- Secret Life of CeeCee Wilkes (Diane Chamberlain)****
- Shadow Tag (Louise Erdrich)**
- Song of the Lark (Willa Cather)****
- Wednesday Sisters (Meg Waite Clayton)**
- When We Were Orphans (Kazuo Ishiguro)***
Linked up on Semicolon's Saturday Review of Books: Best of the Year edition
I see several books on your list that I've read and enjoyed, like The Midwife's Confession, The Postmistress, Saving CeeCee Honeycutt, and The Wednesday Sisters. (Two of these I read in 2010).
I really want to read March, so it's going on my list!
Here's MY SUNDAY SALON POST and
You should be very proud of yourself! What a great year for you.
Here are my Reading Resolutions for 2012.
I really should stop reading your best of book lists. I've already got so many books on my TBR list that I could live until the age of 100 and probably not finish. It doesn't help that I now have a Kindle and get freebies almost every day!
what a great year in reading review! I love your comment on Pride and Prejudice and that's why I love rereading so much! I hope to reread a lot this year. And/or read from my shelves, since I have a lot of books to either read or pass on...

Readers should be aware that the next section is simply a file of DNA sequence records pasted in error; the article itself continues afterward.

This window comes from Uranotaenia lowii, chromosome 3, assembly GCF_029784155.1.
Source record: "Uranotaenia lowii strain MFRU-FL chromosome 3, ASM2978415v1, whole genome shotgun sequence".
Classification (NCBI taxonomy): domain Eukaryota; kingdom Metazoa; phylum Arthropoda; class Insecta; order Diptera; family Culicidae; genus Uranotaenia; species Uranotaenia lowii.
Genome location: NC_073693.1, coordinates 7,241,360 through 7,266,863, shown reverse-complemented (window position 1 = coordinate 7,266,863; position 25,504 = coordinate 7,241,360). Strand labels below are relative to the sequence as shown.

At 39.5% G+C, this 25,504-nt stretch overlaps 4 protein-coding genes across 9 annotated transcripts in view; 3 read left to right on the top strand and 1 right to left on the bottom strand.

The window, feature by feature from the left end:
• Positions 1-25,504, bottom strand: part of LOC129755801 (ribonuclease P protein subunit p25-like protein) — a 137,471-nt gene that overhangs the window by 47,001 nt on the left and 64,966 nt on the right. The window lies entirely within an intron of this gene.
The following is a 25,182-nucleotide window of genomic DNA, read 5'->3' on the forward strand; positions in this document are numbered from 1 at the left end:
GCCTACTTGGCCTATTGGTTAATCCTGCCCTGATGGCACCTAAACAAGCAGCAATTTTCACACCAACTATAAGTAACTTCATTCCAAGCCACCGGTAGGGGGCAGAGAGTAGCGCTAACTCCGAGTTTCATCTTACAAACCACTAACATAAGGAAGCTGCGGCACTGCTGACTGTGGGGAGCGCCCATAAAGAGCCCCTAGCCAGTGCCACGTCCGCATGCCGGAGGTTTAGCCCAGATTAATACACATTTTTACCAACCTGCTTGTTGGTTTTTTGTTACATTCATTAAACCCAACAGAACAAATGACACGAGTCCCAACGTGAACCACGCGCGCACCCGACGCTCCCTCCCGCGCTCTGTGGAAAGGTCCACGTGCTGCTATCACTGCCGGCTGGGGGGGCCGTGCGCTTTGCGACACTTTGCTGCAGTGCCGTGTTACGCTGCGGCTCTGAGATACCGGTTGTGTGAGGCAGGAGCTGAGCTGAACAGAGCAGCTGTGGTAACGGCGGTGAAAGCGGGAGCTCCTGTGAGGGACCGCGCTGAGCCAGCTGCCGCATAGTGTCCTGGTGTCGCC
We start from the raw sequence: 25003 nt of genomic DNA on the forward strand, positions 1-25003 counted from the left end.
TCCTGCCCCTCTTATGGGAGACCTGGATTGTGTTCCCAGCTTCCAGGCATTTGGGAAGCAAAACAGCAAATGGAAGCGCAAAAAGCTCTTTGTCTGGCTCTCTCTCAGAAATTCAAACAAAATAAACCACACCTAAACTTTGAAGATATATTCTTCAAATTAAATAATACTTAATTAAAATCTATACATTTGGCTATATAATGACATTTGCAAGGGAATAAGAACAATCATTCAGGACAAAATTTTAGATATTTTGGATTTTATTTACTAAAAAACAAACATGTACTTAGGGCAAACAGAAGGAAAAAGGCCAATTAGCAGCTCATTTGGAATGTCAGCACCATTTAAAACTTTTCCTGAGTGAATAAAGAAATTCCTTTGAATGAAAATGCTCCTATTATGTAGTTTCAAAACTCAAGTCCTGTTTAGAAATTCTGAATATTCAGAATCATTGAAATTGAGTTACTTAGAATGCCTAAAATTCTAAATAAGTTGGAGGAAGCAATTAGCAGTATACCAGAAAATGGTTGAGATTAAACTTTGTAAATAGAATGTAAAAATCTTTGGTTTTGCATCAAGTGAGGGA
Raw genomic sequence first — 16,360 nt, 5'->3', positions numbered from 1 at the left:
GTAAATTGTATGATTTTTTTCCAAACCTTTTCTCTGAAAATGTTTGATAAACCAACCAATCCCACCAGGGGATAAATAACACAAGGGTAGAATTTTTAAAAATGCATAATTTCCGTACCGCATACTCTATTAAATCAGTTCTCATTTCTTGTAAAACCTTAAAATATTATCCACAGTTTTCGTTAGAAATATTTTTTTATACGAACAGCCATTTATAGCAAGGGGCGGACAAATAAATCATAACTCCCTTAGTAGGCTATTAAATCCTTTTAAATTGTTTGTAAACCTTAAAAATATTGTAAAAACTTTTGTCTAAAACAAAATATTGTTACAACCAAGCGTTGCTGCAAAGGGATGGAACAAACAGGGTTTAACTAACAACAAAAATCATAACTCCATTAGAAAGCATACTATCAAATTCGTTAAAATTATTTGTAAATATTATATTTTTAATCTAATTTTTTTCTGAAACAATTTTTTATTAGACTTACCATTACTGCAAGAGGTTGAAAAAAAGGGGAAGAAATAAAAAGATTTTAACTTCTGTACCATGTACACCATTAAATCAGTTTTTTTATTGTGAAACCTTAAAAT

And I can totally relate to "falling asleep easier." That's happening to me a lot these days too!
I read "THE IMMORTAL LIFE OF HENRIETTA LACKS" the book explains how the cells were obtained, replicated, distributed, and used without informed consent of the owner and family by John Hopkins and how they benefitted mankind w/o compensation to the family. Author Skloot tells the story of a family victimized by socioeconomic conditions and racism that can't get fundamental things like health coverage while these cells make a lot of money for the health establishment. It is a disturbing read that will stay with the reader long after the book is finished. It may also make the reader take a long hard look at the need for standardized health care in our society among many other things.
Its a great book!
so happy to have found you - i've been searching the web for a blogger with similar tastes. and i love that you take time to give the best of the best. i do that yearly, as well.
bookmarking your page so i can spend lots of time comparing lists!